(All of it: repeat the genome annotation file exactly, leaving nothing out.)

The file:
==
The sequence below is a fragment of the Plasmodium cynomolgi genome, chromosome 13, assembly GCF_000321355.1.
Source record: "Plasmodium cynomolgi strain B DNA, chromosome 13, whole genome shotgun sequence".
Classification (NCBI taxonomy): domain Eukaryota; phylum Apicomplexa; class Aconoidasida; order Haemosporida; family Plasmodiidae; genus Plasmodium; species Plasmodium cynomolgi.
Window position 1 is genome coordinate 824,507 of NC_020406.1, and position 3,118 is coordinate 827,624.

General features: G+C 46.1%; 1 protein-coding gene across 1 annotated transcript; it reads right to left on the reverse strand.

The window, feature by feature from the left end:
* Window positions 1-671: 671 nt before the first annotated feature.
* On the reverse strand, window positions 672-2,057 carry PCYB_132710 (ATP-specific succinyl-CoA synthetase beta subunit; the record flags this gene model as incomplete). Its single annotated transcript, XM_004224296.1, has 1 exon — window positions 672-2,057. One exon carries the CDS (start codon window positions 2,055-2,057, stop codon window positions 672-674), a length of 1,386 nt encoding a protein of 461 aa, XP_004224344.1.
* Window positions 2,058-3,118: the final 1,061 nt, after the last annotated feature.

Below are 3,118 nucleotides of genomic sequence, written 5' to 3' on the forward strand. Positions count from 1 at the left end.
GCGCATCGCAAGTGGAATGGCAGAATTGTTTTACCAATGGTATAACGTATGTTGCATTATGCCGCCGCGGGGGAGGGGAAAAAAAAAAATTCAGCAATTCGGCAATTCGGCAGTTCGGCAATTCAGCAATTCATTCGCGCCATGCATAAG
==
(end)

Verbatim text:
The sequence below is a fragment of the Plasmodium cynomolgi genome, chromosome 13, assembly GCF_000321355.1.
Source record: "Plasmodium cynomolgi strain B DNA, chromosome 13, whole genome shotgun sequence".
Classification (NCBI taxonomy): domain Eukaryota; phylum Apicomplexa; class Aconoidasida; order Haemosporida; family Plasmodiidae; genus Plasmodium; species Plasmodium cynomolgi.
Window position 1 is genome coordinate 824,507 of NC_020406.1, and position 3,118 is coordinate 827,624.

General features: G+C 46.1%; 1 protein-coding gene across 1 annotated transcript; it reads right to left on the reverse strand.

The window, feature by feature from the left end:
* Window positions 1-671: 671 nt before the first annotated feature.
* On the reverse strand, window positions 672-2,057 carry PCYB_132710 (ATP-specific succinyl-CoA synthetase beta subunit; the record flags this gene model as incomplete). Its single annotated transcript, XM_004224296.1, has 1 exon — window positions 672-2,057. One exon carries the CDS (start codon window positions 2,055-2,057, stop codon window positions 672-674), a length of 1,386 nt encoding a protein of 461 aa, XP_004224344.1.
* Window positions 2,058-3,118: the final 1,061 nt, after the last annotated feature.

Below are 3,118 nucleotides of genomic sequence, written 5' to 3' on the forward strand. Positions count from 1 at the left end.
GCGCATCGCAAGTGGAATGGCAGAATTGTTTTACCAATGGTATAACGTATGTTGCATTATGCCGCCGCGGGGGAGGGGAAAAAAAAAAATTCAGCAATTCGGCAATTCGGCAGTTCGGCAATTCAGCAATTCATTCGCGCCATGCATAAG